- POSTED: 21 Jul 2014 20:52
- UPDATED: 21 Jul 2014 21:06
Rival groups are facing off in Hong Kong after pro-democracy group Occupy Central threatened a sit-in in Hong Kong's central business district, with the launch of an anti-Occupy Central signature campaign.
HONG KONG: Rival groups are facing off in Hong Kong after pro-democracy group Occupy Central threatened a sit-in in Hong Kong's central business district.
An anti-Occupy Central signature campaign has been launched, with organisers saying they expect to exceed the 790,000 who voted in an unofficial pro-democracy referendum last month.
The controversial issue of political reform in Hong Kong has been marred by mass protests and clashes with police. Some fear the rallies could escalate into more violence, especially after Occupy Central threatened to lay siege to the Central district with 10,000 people participating in an illegal sit-in protest.
Pro-establishment Alliance for Peace and Democracy has hit back, with a campaign giving what it calls the "silent majority" a voice.
Robert Chow, convenor of Silent Majority for Hong Kong,said: "The most important message that we want to give the people is that Beijing and the pan-democrats should sit down and talk. They should negotiate. No one is saying that the pan-democrats should not negotiate very hard for a better deal so let them talk. What we don't want is Occupy Central to bind and hold all the democrats hostage."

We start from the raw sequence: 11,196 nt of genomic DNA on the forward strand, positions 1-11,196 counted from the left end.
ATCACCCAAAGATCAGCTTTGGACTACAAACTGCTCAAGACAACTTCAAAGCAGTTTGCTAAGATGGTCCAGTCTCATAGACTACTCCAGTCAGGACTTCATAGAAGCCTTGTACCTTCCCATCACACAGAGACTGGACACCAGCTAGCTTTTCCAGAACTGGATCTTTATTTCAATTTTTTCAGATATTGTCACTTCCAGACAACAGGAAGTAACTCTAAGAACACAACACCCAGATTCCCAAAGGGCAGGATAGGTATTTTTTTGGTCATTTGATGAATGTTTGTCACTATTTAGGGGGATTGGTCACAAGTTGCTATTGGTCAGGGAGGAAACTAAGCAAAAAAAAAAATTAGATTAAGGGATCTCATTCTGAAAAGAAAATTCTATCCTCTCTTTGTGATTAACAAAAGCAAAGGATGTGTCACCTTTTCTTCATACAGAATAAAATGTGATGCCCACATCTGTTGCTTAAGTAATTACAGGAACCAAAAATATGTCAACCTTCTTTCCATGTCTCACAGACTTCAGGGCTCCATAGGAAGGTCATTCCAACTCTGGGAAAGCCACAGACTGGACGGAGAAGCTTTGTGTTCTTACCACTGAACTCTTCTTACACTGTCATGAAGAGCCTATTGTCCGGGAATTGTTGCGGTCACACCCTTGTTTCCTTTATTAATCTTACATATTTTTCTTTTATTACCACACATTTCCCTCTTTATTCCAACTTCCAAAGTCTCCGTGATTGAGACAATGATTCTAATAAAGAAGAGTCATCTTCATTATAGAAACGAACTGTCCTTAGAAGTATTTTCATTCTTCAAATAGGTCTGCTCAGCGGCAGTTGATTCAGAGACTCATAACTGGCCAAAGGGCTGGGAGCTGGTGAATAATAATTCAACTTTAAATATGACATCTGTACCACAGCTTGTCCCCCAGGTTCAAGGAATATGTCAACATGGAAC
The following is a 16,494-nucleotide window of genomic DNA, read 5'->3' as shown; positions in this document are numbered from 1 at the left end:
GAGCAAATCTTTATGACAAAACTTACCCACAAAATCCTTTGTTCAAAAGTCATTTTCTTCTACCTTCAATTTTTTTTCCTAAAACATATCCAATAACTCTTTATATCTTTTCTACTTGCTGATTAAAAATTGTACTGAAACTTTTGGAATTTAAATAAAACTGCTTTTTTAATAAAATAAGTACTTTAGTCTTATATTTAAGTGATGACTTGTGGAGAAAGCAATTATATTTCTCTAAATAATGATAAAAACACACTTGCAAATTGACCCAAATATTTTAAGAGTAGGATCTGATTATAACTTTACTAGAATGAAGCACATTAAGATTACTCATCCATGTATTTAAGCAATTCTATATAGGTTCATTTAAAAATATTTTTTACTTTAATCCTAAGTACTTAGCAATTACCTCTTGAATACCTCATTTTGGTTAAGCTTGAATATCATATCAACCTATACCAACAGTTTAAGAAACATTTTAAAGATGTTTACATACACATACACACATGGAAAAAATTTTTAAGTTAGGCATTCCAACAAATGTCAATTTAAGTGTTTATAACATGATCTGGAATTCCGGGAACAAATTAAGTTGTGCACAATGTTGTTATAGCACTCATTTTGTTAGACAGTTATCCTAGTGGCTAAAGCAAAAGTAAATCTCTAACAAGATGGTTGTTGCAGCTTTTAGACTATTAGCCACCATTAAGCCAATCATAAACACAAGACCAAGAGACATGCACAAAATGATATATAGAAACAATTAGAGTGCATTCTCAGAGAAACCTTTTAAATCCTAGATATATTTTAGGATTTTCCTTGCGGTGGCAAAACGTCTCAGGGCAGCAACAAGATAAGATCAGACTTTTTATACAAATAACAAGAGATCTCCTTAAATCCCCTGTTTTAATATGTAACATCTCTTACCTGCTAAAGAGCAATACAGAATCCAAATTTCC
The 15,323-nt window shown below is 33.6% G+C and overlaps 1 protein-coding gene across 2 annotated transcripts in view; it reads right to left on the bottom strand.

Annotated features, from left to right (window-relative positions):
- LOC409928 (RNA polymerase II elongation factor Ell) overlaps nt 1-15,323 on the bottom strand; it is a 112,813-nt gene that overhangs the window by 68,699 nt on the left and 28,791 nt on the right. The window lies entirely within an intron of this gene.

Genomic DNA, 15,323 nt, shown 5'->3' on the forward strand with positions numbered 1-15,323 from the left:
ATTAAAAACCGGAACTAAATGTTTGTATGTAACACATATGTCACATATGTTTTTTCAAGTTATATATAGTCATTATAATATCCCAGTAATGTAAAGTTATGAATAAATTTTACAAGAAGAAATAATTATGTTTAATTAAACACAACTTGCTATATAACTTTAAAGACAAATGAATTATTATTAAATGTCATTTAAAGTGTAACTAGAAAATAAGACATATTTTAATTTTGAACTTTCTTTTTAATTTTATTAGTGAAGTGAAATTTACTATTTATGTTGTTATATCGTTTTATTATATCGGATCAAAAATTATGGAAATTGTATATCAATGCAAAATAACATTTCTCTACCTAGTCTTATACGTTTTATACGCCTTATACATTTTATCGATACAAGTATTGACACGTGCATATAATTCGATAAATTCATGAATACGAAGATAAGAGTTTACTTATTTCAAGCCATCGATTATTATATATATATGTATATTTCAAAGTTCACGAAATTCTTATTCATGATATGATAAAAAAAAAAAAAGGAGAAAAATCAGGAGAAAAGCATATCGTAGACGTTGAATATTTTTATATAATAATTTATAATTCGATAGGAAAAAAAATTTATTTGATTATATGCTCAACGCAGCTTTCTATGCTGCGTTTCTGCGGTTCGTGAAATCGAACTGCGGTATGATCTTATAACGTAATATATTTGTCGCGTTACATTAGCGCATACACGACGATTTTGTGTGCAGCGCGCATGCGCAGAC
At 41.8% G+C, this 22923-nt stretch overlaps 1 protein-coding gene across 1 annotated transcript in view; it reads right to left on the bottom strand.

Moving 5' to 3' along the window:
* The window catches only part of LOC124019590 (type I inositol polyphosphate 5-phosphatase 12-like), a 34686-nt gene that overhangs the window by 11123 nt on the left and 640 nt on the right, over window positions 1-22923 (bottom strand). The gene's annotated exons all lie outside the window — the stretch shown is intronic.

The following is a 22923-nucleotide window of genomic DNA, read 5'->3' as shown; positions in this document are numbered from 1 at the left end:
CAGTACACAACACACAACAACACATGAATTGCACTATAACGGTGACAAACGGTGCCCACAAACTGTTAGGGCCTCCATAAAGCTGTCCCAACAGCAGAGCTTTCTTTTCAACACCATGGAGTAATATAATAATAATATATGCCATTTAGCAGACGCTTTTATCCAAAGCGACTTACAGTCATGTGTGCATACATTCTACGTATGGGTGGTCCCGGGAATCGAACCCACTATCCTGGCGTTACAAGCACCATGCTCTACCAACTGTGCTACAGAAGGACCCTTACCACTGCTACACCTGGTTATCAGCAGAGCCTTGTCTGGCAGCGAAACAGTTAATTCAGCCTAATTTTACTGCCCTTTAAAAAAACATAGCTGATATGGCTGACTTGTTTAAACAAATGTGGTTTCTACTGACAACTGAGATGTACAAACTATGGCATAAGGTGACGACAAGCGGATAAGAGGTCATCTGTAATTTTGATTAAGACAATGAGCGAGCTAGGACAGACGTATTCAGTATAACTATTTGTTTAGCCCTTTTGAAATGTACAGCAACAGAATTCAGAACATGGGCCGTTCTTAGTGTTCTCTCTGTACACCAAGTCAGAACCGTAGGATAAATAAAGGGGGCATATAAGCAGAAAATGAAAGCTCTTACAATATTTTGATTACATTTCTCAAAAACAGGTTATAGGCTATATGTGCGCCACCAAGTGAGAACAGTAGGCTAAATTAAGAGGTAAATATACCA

Over 400 stations have been set up across Hong Kong to collect signatures calling for a stop to the sit-in. Some 380,000 signatures have been collected so far, and the alliance hopes to get more than 800,000 in the month-long campaign.
Over the weekend, Chairman of the National People's Congress Zhang Dejiang met pro-establishment camps and Beijing loyalists in Shenzhen. Zhang ruled out the pro-democracy calls for civil nomination, saying it is unconstitutional.
But Chow is hopeful that there is still room for discussion.
He said: "This is early days yet, the important thing is that when China states clearly what it intends, then, let the real negotiation begin."
Meanwhile, pro-democracy activists have returned from the United Kingdom, where they expressed their concern over the increasing intervention in local affairs by Beijing to British Deputy Prime Minister Nick Clegg.
They argued that the UK, as a co-signatory of the Sino-British Joint Declaration of 1984 before the 1997 handover, has an obligation to Hong Kong to ensure the “one country, two systems” declaration is not violated.